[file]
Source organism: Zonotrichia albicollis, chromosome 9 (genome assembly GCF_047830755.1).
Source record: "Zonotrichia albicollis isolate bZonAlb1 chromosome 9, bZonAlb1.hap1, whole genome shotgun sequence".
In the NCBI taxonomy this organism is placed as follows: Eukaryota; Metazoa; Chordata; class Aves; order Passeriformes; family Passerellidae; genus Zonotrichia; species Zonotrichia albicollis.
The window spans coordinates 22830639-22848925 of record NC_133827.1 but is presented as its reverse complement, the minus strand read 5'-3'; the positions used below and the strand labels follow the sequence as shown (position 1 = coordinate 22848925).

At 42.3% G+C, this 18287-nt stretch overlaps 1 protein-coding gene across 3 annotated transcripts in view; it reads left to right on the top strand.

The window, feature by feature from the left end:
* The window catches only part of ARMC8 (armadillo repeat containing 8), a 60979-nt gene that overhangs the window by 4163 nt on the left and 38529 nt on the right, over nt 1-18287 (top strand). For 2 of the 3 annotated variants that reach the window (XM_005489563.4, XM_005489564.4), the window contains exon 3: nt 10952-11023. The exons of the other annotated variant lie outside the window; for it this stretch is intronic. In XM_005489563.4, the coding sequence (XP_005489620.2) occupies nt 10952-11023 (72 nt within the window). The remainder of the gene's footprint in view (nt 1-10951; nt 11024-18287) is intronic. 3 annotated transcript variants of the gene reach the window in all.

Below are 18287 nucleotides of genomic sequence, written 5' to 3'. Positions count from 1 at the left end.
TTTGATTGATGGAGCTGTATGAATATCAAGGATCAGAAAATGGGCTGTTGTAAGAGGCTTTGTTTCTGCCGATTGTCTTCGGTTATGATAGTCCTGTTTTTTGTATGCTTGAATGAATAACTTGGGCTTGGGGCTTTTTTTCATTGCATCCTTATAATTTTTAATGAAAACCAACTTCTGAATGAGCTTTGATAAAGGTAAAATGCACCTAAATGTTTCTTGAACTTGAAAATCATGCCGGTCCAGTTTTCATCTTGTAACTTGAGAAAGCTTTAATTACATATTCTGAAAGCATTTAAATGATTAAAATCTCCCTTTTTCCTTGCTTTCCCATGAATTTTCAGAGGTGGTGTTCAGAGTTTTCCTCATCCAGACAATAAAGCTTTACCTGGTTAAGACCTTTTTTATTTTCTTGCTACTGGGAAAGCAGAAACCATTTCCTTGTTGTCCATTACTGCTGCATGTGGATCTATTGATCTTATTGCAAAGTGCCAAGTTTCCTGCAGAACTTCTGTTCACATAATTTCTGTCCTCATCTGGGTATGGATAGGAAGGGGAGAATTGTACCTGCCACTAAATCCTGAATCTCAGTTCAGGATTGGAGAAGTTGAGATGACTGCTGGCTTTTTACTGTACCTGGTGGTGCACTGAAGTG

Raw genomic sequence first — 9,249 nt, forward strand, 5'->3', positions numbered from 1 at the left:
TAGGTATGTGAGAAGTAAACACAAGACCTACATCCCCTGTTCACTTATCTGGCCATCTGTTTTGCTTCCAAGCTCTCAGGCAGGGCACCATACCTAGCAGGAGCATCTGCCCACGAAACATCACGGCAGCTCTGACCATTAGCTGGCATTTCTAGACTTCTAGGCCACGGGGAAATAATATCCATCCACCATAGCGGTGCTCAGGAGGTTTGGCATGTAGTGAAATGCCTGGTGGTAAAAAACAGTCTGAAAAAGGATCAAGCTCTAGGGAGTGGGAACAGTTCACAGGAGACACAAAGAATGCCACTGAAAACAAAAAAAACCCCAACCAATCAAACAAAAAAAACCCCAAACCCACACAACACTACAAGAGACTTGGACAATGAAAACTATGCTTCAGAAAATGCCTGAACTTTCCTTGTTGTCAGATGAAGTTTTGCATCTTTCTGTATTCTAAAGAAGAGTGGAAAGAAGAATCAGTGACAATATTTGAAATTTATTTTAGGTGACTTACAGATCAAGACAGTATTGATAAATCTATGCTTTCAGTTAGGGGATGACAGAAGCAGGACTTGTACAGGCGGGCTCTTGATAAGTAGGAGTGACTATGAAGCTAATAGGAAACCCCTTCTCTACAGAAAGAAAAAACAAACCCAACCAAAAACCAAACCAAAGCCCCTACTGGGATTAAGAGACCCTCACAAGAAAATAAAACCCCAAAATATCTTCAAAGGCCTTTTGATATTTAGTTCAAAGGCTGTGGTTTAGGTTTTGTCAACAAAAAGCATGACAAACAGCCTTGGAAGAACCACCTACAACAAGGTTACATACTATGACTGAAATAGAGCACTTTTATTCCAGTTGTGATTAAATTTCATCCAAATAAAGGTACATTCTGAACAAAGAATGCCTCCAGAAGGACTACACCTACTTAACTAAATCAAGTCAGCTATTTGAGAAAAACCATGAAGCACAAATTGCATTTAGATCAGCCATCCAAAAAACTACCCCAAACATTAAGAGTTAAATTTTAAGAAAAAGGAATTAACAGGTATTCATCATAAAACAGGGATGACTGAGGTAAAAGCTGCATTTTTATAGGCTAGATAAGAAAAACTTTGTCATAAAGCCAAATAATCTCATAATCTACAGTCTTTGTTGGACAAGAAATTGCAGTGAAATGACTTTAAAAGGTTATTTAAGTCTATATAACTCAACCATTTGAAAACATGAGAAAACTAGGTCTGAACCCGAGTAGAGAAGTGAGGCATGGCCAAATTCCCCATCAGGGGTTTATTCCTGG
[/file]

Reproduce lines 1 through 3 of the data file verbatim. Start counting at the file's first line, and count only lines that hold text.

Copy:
Source organism: Zonotrichia albicollis, chromosome 9 (genome assembly GCF_047830755.1).
Source record: "Zonotrichia albicollis isolate bZonAlb1 chromosome 9, bZonAlb1.hap1, whole genome shotgun sequence".
In the NCBI taxonomy this organism is placed as follows: Eukaryota; Metazoa; Chordata; class Aves; order Passeriformes; family Passerellidae; genus Zonotrichia; species Zonotrichia albicollis.